Many of the characters on Once Upon a Time have habits that they fall upon when pressed. Rumple has the habit of using his power to bolster is own self interest and proving that he is not a coward. Regina has the habit of using magic to take the easy way out. Emma and Neal both have the habit of running before becoming too emotionally invested. Snow and Charming have the habit of making moralistic declarations of their goodness in the face of adversity. The point is, none of our characters are perfect and they all have some nasty habit that needs to be broken. This week's episode, "Nasty Habits" really focuses on how fathers and sons (and possibly brothers) share those habits and what it takes to break the abusive cycle. 

Home Is Where the Coconut Is

In our B-plot for the week, Tinkerbell makes what is perhaps the best observation of the series so far: how in the name of sanity do you expect to get home? You want to rescue Henry, that's great. Now how are you gonna get off Peter Pan's magical mystery island of mismatched toys? Until they come up with a solid plan for leaving Neverland, Tink ain't got time for this. Only two people have ever left Neverland before: Hook and Baelfire. The former we learn made a deal with Peter (side note: WHAT. What deal? Tell me!); the latter--everyone thinks--managed to escape by his wits and cunning and without Pan's permission. If Nealfire did it once, then surely the intrepid Jolly Roger Five can do it again! To the Baelfire Cave!
Bae's cave is both illuminating and depressing. After being sold given to the Lost Boys, Bae made a life for himself by being resilient--he made his own bowls and utensils. And he spent a lot of time drawing pictures of the lives he left behind, both of the Enchanted Forest and of London with the Darlings, the first place he ever felt like he could call home since Rumple became the Dark One. There are images of portals and Rumple's hand as it opens and lets Bae fall away into the swirling vortex of terror. Baelfire has also drawn the Darling family, their house in London, and even Big Ben with two stars echoing the classic line "second star to the right and straight on 'till morning." One thing before we talk about the coconut and the starry map. I am dying to know how long Hook and Bae were together on the Jolly Roger. After the events of 222, "And Straight On Till Morning" it seemed like the safest guess was about a month. But the more this season continues the more convinced I become that it had to be more than that. Hook knows about Bae's drawing ability (which he got from Milah. Come on Emma, put these pieces together); he knows all about Bae's secret cave of wonders; and most importantly, Hook and Bae were together long enough that Bae became quite the adequate little pirate, navigating by the stars and making coded maps. At this point in time, it's wild speculation but I think I am going to say that Hook and Bae were together, as a family, for at least six months. Hook is so broken up over Baelfire, almost like Rumple, as if he too is mourning his son. It's not even that he is mourning his last tangible connection to Milah, but he is mourning his actual child.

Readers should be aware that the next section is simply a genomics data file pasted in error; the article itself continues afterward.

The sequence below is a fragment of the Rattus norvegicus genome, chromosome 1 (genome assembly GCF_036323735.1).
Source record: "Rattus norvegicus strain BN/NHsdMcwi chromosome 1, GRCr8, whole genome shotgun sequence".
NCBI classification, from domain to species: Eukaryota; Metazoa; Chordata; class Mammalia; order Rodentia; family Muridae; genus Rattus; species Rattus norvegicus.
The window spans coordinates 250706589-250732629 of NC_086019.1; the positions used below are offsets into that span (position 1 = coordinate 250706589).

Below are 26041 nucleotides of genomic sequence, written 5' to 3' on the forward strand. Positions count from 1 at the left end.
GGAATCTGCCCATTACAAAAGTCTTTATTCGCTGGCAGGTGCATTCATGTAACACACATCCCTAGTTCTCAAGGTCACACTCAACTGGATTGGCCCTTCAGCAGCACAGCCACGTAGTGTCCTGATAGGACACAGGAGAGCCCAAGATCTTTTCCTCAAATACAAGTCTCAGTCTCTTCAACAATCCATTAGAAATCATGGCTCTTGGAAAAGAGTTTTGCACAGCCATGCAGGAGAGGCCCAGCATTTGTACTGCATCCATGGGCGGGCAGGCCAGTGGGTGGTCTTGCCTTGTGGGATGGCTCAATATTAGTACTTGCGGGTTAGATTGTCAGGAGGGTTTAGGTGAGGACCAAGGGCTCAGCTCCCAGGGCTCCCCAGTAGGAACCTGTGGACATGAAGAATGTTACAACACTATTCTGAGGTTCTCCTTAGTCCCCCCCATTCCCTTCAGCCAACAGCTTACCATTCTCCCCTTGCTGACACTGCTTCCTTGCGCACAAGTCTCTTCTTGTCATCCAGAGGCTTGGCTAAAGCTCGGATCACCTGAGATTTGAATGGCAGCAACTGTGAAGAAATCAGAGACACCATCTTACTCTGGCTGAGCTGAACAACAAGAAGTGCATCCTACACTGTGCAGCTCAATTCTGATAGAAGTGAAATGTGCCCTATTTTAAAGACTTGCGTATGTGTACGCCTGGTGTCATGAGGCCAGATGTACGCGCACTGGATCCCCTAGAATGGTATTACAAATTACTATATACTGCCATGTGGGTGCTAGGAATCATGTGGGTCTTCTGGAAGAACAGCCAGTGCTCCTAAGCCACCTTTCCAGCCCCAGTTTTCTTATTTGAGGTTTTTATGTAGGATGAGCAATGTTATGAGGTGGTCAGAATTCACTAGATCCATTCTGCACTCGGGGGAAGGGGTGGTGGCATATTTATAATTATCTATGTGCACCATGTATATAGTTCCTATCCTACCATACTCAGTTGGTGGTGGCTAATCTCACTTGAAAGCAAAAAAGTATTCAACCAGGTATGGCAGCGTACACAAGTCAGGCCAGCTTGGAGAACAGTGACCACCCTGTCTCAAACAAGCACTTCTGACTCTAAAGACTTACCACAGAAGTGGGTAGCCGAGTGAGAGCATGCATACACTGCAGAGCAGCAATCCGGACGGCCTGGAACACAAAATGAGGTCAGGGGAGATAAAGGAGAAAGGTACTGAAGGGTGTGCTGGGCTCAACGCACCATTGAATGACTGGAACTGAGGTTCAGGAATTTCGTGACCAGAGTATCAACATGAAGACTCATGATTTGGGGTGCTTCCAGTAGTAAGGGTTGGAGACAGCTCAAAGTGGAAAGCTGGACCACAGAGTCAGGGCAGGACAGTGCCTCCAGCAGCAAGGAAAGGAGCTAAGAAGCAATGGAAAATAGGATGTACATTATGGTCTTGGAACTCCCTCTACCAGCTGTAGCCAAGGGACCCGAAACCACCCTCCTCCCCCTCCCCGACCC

On to the coconut. How clever is little Bae? Kids got mad skills. As of this morning, there is a lot of debate over what the star map showed but at the moment it seems like it it showed the Phoenix constellation. Which makes all my SwanFire feelings exploded in a river of angst. Personally, I have a bit of history with the mythological bird (it played a very integral role in my Master's Thesis) but on a ONCE level, this bird shows up everywhere. Here are some for instances: it was a place of rebirth for Emma and Neal as well as being the birthplace of Henry (the second in Regina’s family to bear that name), who would be the key to the rebirth of Regina. But the map is in code and no one can read it except Nealfire. Who everyone believes is dead.
This inner turmoil causes yet another heartbreaking moment from Emma (Jennifer Morrison is really hitting all the right notes this season). On the one hand, she has never stopped loving Neal but on the other hand he really hurt her. He made her feel unloved and unwanted, the two worst possible feelings for someone with the level of abandonment issues as Emma has. She is beyond angry at Neal not only for dying when she needed him the most but for waiting until he was at death's door to tell her that he has loved her all along. The way back to SwanFire is going to be long but after last night I have faith in these two. Come hell or pirate kisses.Whenever Nealfire finds his way back to the group, Emma is going to be both overjoyed that the man she has never stopped loving is alive, and angry as Hell over the past. But Neverland is where your past catches up with you and you have reevlauate who you are. Emma has a totally myopic tunnel vision her own history. She doesn't know about the level of manipulation on Peter's part to ensure that she was always lonely and friendless and without a home. She, possibly more than anyone, has been played her whole life. Once Emma and Neal begin to put the pieces together, she will see that Neal had no choice in leaving. The lives of thousands depended on her. It's going to be a bumpy ride however. Hold on, SwanFire fans.


"I wish now to go back to mother for ever and always,” they had to tickle his shoulder and let him go.